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Press Release




A green future is depending on us who join the fight of protecting indigenous land sovereignty

Ventura, Calif. (April 4, 2021) – Patagonia stands firmly with our Indigenous friends, employees, customers and communities against the land theft and resource pilfering which exacerbate the global climate crisis. We are sickened by the numerous cases of private and government interests on mining fortune at the costs of the Indigenous land and associated resources. We commit ourselves through Patagonia Action Works to take actions for Indigenous-Led Land Management.

In the U.S., indigenous nations play pivotal roles in environmental conservation as they could produce 10 percent of the nationwide renewable energy. Tribes in the Midwest and West are increasingly moving to develop renewable energy projects on their own land. The Traditional Ecological Knowledge (TEK) accumulated by indigenous communities over time through experience is also a powerful tool to mitigate the impacts of climate change. Research have shown that when Indigenous nations are managing their land, those environments are less likely to be impacted by human activities. However, for generations the native nations have been forced to be at war with powers to protect their land and the ecosystem.

The Red Lake Nation, home to walleye, lowland trees and nearly 12,000 residents, has been resisting corporate and government authorities since mid-18th century. Through generational efforts and resistance to relocation, the Red Lake Nation managed to stay on their land and currently oversees over 85% of the reservation whereas the Minnesota state government manages the rest 15%. The native nation serves as gatekeepers for their brothers and sisters as well as the variety of wildlife living there. Rampant overfishing in the 1990s put the Red Lake’s ecosystem at high stake: the walleye population was on the verge of extinction due to the state government’s disregard on excessive commercial fishery. Fortunately, as the Red Lake Nation manages the majority of the land, they were able to take swift actions to save the lake from an environmental catastrophe, and the state took responsibilities to work jointly with the tribe in an effort to heal the lake.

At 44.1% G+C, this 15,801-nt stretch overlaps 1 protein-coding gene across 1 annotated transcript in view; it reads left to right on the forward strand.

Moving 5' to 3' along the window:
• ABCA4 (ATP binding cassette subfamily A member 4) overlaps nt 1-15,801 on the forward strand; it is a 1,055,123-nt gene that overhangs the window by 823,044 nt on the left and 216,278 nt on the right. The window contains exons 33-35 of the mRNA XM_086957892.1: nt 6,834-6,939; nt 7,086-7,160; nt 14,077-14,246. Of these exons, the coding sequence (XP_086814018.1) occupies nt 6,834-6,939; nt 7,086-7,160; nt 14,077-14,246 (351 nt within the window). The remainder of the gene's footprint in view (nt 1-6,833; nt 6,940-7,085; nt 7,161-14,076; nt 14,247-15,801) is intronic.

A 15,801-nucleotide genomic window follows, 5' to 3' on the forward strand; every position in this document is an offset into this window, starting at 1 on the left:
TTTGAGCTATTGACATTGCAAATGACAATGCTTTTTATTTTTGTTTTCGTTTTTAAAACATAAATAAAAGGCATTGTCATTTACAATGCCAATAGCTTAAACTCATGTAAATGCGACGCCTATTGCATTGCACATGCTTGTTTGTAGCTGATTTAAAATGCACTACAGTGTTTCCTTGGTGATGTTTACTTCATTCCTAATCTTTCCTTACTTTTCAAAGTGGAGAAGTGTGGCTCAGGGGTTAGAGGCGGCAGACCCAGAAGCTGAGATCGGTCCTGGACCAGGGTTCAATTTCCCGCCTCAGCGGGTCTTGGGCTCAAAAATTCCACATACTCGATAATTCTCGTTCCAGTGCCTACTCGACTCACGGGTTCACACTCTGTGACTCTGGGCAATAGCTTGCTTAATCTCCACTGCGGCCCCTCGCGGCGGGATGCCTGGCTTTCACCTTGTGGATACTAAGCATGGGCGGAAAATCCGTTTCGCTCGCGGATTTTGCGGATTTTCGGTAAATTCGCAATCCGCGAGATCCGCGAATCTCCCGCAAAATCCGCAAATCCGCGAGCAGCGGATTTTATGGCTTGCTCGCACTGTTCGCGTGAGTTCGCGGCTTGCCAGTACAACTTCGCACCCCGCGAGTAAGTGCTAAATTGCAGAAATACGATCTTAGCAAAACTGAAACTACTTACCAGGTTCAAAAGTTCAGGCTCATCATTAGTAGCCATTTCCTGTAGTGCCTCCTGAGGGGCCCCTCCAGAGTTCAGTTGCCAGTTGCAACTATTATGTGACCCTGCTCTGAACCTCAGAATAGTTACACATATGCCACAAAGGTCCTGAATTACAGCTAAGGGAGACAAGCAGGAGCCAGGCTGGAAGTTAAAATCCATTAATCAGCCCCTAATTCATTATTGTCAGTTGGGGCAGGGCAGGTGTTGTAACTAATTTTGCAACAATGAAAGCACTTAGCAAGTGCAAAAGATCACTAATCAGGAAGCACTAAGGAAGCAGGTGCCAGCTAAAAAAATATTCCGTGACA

“Despite it is rare to see cooperation of the tribe and the state, the story of the Red Lake Nation has showed us the significance of effective partnership in environmental conservation,” says Patagonia’s founder and Yvon Chouinard. “As we do business to save the planet, Patagonia has responsibilities to support our Indigenous communities’ sovereign rights to manage their resources. We demand the government to recognize them as not only the owners of the indigenous land but also environmental leaders.”

Our planet cannot afford to suffer from another case similar to the overfishing at the Red Lake, yet regional and federal powers are taxing our planet in an intolerable manner, exemplified by the Trump Administration which is building a 43 miles border wall on sacred land for the Tohono O’odham people through the Organ Pipe Cactus National Monument in Arizona.

We urge companies and individuals to join us in supporting Indigenous stewardship through Patagonia Action Works and take collective actions to protect people and the planet. A green future is not possible to achieved by the hands of a few; it depends on our joint power to protect Indigenous land sovereignty.


About Patagonia

Founded by Yvon Chouinard in 1973, Patagonia is an outdoor apparel company based in Ventura, California. A Certified B Corporation, the company is recognized internationally for its commitment to product quality and environmental activism—and its contributions of more than $110 million in grants and in-kind donations to date. For more information, visit

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